Lt. John Jay of the 87th Mountain Infantry Regiment, 10th Mountain Division, Mt. Rainier Test Expedition, May 1942. He is wearing the Goggles, Ski, Mountain (first pattern).
Goggles, M-1944 with metal reinforced, cardboard box. Original M-1944 goggle sets were developed by Polaroid and delivered with three lenses (clear, dark polarizing, red) for dust, wind, and sun protection. "Goggle, M1944" is stamped into the one-piece rubber frame. The M-1944 pattern of goggles remained in use until the 1990s under several different names and part numbers (e.g. "Goggles, Sun/Wind/Dust" FSN 8465-161-4068 or NSN 8465-00-161-4068).
During World War II, goggles were commonly issued to soldiers in combat roles where there were eye hazards. For example, drivers of open vehicles (jeeps, tanks, motorcycles and others) as well as artillery and anti-aircraft gunners, and of course flyers and exposed Navy crews. It was very common for tankers (Armored Forces) to wear goggles with their tanker helmets. Special needs were also accomodated such as issuing air spray shields with gas masks and red lenses for machine gunners to assist in following the trajectory of machine gun tracer bullets.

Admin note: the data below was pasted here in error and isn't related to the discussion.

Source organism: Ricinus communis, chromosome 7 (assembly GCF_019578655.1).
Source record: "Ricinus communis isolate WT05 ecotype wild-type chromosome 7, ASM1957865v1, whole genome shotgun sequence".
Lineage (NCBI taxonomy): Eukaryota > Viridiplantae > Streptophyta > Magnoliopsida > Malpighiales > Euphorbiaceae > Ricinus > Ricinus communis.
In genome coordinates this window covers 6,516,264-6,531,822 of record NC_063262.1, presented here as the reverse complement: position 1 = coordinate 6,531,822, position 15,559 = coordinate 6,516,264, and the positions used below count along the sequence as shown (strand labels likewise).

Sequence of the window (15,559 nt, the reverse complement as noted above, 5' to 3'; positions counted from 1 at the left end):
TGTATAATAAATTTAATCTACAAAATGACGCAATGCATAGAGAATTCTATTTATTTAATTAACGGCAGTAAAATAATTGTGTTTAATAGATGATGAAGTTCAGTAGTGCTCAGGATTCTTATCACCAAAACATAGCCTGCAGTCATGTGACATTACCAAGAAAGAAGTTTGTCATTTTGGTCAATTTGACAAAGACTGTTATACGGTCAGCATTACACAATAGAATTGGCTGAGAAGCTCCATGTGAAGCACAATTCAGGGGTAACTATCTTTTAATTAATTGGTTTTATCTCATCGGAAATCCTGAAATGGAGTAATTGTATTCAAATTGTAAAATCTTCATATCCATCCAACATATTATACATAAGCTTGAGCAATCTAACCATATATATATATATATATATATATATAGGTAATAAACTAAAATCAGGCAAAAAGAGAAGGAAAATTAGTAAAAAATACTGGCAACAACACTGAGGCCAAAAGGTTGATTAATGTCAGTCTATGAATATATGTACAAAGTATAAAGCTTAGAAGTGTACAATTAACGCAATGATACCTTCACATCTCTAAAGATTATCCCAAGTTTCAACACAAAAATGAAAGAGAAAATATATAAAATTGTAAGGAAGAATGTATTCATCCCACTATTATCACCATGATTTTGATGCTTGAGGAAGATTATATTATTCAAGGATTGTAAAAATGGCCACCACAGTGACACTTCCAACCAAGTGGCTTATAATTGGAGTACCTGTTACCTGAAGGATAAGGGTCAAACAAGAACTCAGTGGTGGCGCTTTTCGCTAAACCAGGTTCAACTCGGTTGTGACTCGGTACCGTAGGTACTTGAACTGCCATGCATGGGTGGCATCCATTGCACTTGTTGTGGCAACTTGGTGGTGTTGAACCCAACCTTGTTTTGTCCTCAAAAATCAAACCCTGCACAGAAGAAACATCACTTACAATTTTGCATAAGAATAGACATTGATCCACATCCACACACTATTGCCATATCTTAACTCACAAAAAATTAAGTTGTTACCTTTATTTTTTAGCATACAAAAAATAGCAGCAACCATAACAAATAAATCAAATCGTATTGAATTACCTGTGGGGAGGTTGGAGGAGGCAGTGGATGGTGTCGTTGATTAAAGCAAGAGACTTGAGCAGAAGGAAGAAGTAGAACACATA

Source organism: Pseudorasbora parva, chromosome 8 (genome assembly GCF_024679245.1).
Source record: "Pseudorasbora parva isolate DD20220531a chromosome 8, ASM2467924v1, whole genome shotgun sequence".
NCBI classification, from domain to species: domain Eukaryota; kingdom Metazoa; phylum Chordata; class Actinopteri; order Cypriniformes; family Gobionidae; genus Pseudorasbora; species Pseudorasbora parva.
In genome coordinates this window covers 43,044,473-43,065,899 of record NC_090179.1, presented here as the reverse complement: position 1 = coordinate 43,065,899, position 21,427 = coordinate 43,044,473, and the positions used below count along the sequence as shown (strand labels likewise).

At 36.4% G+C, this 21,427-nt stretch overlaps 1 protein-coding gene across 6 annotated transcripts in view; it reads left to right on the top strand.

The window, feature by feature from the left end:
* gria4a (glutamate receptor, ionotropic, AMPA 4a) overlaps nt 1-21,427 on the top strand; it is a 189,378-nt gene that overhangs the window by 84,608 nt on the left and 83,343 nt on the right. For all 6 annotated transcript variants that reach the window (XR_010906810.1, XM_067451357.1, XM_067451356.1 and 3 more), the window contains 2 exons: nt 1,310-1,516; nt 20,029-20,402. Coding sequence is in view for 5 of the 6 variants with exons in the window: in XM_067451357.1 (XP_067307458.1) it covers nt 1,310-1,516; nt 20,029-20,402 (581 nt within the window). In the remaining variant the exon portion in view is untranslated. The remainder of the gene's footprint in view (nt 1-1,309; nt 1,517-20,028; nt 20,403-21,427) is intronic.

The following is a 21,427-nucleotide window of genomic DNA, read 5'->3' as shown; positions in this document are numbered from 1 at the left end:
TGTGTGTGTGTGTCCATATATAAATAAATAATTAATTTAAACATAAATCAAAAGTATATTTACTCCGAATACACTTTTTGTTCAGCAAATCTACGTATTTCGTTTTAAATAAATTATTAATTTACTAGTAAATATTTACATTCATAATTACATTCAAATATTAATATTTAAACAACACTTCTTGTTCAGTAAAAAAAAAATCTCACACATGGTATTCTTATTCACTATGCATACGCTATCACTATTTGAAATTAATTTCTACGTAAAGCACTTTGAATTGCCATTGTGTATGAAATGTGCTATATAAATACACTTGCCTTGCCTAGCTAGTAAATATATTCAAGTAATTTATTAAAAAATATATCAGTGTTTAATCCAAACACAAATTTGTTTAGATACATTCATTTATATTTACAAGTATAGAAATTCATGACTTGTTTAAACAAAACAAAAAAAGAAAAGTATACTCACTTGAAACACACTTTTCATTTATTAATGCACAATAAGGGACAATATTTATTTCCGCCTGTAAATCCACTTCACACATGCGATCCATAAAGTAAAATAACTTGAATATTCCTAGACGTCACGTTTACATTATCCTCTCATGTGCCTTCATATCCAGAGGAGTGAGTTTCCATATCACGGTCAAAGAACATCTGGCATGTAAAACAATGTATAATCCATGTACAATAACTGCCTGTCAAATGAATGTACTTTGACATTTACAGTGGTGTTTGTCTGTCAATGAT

This list covers many of the types of WW II issued goggles, but is not exhaustive:
Eyeshield, M1 (Air Spray) (expendible acetate)
M-1938 Resistal tanker goggles (Metal frame, center hinge)
Goggles, Flying Type B-7 (Metal frames atop rubber/leather pad)
Goggles, Flying Type B-8 (Metal frames atop rubber/leather pad -- separate lens kit)
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